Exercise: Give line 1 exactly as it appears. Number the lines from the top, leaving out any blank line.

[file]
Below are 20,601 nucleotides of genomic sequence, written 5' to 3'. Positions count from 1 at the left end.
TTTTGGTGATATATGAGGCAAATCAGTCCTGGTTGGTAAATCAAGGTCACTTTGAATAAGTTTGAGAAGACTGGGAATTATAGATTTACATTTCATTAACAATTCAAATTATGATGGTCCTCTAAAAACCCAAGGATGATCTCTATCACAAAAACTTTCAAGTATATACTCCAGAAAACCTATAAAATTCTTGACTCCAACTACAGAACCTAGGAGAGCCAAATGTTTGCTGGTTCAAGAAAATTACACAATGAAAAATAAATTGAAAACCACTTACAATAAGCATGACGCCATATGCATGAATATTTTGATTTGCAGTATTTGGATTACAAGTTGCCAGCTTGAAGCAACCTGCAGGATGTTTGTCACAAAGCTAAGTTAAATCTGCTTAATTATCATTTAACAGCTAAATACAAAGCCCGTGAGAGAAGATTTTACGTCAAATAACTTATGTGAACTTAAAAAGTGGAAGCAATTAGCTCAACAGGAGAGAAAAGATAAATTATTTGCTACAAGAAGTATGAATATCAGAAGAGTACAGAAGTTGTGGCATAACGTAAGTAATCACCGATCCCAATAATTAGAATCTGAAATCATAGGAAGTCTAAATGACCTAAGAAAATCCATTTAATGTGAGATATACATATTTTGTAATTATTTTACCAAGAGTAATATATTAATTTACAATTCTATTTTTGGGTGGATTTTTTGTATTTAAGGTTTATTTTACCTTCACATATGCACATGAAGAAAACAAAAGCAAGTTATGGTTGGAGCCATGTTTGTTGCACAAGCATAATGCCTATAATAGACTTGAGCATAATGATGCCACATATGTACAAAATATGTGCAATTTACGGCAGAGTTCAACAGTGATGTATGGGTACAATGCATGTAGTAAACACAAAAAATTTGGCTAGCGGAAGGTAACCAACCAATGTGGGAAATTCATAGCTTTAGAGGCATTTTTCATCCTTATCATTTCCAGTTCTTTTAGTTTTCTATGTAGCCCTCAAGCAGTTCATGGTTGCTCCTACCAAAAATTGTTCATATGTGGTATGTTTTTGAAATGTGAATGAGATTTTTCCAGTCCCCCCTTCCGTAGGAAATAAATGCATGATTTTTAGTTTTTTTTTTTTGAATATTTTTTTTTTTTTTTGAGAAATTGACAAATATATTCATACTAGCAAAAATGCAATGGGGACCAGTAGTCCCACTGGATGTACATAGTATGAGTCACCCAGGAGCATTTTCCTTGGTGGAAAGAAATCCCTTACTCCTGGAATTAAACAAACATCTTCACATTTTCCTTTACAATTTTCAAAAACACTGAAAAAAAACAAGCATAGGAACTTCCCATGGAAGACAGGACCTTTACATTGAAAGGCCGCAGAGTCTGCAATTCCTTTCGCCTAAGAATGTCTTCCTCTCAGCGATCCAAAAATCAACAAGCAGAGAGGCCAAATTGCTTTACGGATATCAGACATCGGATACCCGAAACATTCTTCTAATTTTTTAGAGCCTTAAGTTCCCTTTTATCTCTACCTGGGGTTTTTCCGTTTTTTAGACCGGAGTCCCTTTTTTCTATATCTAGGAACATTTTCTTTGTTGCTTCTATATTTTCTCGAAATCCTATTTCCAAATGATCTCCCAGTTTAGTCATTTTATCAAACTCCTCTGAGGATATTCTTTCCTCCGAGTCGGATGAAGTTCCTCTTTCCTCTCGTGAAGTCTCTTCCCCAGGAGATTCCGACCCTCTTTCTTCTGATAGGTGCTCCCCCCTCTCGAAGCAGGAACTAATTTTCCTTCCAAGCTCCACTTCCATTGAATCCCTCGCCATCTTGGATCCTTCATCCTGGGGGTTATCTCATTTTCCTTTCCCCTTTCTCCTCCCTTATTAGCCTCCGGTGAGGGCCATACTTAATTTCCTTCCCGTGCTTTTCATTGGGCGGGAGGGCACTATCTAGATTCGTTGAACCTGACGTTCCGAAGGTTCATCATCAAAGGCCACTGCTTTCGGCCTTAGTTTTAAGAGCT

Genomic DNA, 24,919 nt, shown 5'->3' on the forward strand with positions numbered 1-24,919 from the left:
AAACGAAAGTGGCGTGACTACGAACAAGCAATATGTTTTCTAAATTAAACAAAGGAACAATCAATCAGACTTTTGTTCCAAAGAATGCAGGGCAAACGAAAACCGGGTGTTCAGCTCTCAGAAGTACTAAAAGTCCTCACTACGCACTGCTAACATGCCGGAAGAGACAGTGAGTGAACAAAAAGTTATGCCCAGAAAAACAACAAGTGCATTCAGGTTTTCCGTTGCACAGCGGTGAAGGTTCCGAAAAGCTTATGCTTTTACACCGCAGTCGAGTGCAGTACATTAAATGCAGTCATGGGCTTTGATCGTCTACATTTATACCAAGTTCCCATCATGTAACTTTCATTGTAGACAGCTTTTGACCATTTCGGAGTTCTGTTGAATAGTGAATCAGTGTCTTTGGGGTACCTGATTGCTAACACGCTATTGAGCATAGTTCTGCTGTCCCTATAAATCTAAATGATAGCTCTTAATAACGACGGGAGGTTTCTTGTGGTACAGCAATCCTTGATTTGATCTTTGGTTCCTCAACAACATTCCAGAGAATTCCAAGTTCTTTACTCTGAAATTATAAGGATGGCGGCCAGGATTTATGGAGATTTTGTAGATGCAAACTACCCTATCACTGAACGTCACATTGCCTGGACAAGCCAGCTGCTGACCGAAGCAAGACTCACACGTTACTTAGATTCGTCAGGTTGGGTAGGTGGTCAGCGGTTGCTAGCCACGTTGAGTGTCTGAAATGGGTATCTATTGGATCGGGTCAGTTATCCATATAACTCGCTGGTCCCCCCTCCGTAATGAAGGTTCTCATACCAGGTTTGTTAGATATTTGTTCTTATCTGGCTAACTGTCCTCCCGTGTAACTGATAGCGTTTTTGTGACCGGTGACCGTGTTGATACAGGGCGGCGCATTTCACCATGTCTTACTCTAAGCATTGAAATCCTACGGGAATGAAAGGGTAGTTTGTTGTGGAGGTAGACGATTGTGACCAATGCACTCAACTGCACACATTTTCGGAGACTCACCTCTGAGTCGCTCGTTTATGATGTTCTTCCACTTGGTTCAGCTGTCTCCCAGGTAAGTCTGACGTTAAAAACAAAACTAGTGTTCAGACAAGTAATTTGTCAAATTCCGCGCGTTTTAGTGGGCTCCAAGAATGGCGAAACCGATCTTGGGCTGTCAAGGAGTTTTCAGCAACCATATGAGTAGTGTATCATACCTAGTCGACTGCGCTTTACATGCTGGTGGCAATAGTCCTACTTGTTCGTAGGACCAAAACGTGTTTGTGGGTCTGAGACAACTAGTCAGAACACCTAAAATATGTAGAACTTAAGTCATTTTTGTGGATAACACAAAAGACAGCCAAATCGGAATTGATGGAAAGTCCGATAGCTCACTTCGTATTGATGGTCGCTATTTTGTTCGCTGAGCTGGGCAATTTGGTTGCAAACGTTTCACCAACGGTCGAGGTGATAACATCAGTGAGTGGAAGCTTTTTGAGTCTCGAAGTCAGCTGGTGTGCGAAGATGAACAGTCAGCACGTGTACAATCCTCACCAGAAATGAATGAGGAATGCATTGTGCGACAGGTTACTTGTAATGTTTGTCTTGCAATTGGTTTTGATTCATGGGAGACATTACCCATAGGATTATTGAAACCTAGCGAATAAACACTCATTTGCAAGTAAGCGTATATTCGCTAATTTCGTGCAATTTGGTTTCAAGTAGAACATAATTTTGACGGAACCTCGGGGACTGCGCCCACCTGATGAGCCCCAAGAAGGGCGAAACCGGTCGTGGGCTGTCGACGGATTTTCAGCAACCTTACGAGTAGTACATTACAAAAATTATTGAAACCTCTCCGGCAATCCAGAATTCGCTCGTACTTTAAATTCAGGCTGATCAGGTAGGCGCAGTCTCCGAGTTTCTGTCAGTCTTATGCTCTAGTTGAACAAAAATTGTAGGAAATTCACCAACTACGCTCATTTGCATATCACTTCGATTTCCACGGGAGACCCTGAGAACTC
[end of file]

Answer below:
Below are 20,601 nucleotides of genomic sequence, written 5' to 3'. Positions count from 1 at the left end.